Go to any yoga studio in New York City, in Providence, in Des Moines, even in Peoria, and you will see body art. You’ll see tattoos of Sanskrit letters, of Hindu deities, of inspiring symbology. It seems that with the growth of yoga’s popularity in the West, mindful ink is also on the rise.
From a yogic perspective, the idea of a permanent imprint on the body is inherently paradoxical, for the body itself is seen as an impermanent vessel. While the physical practice of asanas, or postures, makes up the core of yoga for many Westerners, ancient yogis used it as a pathway toward sitting comfortably in meditation. Conditioning the body was part of the journey of conditioning the mind, whereby the body was one of many tools through which one could achieve one’s yoga. The poses, therefore, are ultimately non-essential: they are one piece of the practice, but one could be an advanced yogi without ever doing a downward-facing dog. For modern yoga practitioners, on the other hand, the body may be considered an instrument through which mental and spiritual aspirations are expressed.
In spite of these paradoxes, or perhaps because of them, many yogis have chosen to decorate their bodies with intellectual and emotional reminders of the practice. The symbology of the yogic tradition from chakras to Sanskrit letters has been paired with universal symbols of love, life, breath, and oneness to create a yoga-tattoo canon of sorts. The symbology has been overturned and reinterpreted over time, so that the scope of a “yoga tattoo” has actually become quite wide. Here we present a collection of body art, which honors the diversity of the many yoga lineages and the masterful and artful creativity of the modern yogi.
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Taylor Hunt, Columbus, OH
Hunt is an Ashtanga teacher and father of two. But before yoga, he says, he saw the world only in black and white. Through the practice, his world turned to color—and so did his body! His back and torso are nearly covered in ecstatic and colorful images of Hindu deities. In many strands of yoga, devotion to these deities is considered a key aspect of the practice. And for those who choose to adorn their bodies with invocations to their names or physical manifestations, what greater devotion is there?
Miles Borrero, Brooklyn, NY
For Borrero, tattoos are markers of time, reminders of who we were when we got the tattoo, and an indication of who we are to become. The placement of the prancing stallion serves as a perpetual indicator of what Miles calls “true north.” It is a visible compass which “accentuates and sweetens” what’s already present in the forearm—the strength, the softness, and the grace. Adorning the body with any design is an affirmation of the ability for art and beauty to heal. Here particularly, the movement and the freedom of the horse serves as inspiration for Miles’ practice on and off the mat.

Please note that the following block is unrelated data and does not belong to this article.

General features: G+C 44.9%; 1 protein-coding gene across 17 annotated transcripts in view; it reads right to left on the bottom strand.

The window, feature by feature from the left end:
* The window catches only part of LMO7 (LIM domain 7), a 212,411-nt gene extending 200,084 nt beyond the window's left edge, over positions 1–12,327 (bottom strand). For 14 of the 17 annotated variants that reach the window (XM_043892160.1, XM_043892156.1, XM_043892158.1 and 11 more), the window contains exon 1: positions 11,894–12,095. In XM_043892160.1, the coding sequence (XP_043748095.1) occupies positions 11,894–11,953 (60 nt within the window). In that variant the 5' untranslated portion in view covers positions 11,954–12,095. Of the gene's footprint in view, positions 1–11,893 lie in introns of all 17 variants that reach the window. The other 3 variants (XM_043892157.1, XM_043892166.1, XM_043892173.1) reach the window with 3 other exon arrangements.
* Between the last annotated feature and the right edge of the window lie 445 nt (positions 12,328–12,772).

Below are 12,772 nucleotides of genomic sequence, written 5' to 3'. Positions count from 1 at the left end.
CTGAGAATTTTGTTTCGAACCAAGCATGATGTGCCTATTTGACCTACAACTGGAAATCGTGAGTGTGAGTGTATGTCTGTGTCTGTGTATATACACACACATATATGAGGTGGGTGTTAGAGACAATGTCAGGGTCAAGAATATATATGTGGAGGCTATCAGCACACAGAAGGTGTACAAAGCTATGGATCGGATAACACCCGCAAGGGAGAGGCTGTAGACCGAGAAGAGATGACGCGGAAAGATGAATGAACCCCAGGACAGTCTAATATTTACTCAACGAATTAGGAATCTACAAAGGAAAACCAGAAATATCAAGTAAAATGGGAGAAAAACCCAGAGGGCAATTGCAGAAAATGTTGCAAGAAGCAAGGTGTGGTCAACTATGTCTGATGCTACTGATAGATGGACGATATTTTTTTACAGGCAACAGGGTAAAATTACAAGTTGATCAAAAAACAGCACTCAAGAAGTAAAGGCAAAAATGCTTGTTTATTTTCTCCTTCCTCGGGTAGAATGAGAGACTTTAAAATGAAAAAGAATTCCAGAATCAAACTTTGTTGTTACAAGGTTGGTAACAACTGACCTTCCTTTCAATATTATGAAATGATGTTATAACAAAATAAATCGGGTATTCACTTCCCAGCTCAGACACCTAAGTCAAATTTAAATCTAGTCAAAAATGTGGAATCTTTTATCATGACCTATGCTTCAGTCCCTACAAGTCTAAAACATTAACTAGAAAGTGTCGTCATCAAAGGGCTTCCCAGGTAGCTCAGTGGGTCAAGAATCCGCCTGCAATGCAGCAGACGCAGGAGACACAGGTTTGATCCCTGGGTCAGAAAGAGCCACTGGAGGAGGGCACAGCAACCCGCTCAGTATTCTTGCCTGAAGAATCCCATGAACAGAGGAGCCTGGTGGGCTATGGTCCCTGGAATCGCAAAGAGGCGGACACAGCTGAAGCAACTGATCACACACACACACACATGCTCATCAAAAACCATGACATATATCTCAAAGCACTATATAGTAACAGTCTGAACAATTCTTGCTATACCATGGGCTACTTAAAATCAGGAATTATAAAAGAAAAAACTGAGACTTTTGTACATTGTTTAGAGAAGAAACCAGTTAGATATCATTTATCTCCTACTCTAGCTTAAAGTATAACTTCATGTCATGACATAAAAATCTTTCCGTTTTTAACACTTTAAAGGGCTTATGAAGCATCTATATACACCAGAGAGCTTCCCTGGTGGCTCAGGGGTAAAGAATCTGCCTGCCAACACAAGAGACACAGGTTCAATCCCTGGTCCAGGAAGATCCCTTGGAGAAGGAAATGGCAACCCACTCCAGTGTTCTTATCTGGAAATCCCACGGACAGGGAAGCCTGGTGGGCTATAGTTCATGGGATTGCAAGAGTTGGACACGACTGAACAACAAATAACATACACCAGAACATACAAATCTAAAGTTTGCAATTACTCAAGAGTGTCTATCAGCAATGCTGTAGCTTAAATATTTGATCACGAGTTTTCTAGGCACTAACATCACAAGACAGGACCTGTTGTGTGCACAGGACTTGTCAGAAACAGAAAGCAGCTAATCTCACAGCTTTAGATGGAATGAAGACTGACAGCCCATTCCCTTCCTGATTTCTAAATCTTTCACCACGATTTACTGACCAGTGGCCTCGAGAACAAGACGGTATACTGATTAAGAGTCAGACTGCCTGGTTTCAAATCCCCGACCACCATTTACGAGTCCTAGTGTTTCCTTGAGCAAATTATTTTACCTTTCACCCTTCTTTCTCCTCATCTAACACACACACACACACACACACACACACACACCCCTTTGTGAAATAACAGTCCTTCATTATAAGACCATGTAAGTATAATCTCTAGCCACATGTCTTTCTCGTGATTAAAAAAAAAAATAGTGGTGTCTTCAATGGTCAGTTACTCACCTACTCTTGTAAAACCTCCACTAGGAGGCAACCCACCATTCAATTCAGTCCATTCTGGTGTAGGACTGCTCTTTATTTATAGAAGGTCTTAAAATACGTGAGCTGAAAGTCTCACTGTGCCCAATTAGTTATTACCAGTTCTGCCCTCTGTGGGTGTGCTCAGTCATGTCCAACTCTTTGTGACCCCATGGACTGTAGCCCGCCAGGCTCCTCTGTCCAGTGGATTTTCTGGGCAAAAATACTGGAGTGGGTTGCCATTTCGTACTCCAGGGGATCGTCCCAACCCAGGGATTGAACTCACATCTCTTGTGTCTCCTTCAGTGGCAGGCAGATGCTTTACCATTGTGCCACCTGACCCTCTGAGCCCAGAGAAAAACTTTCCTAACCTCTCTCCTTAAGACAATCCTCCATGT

Kenny Frisby, New York City, NY
Kenny loves to fly. The bird on his right bicep reminds him of the lightness, the grace, and the buoyancy which lives within.
Stefani Rose, New York City
The lotus flower is both a central symbol of transformation and also beauteous non-attachment in Hinduism. The lotus flower blossoms out of the mud and yet is untouched by both the mud and the water. It is the seat of possibility and the mirror for reflection. In the above image, the lotus undergoes its own type of transformation, infused with playful colors and floating among a sea of other images. For Stefani, the concepts behind the universal sound of om and the lotus flower are not at odds with wild creativity and a playful desire to be accessible and joyful.
From Left: Danielle Figgie, Brooklyn, NY; Susan Derwin, New York City; Reddit User Amelia_aerhart, Unknown
Sanskrit, like Aramaic, ancient Hebrew, and ancient Greek, is a sacred language. It is the language of the holy Indian texts such as the Bhagavad Gita, the Upanishads, and the Vedas. Many of the letters themselves contain sacred sounds and symbols, such as the om (above left), which is said to hold the primordial sound of the universe and live within everyone. Words like satya (above center), meaning truth, or shanti (also above center) meaning peace, have become normative catch-alls in the Western yoga world. On the right, there’s a quote from Patanjali’s yoga sutras: “Yoga chitta vritti nirodha,” which translates to, “Yoga is the cessation of the fluctuations of the mind.” In some ways, this verse is the central credo of the yoga practice; when all else is stripped away, it is a practice of stilling the mind.
From Left: Prince Puja, Los Angeles, CA; Barry Silver, Brooklyn, NY
In the physical yoga practice, gaze is often directed toward the hands. Eternal symbols placed on the knuckles and wrists are constant reminders of that which is most essential in life.
Adriana Rizzolo, Brooklyn, NY
Rizzolo, a yoga teacher and co-founder of Awakened Feminine, a support for women to live a transformational life, is adorned with countless tattoos: her arms, legs, and back are all covered with art. “They’re markers of my healing,” she says. Her butterfly is a symbol of transformation, her Mendi-style yoga tattoos are strong yet delicate imprints of her own internal feminine balance. Her body is also inked with oms, flowers, and patterns that help her “live true.” For Adriana, a tattoo is an external reminder of that which exists within.
Cover Photo by James Fideler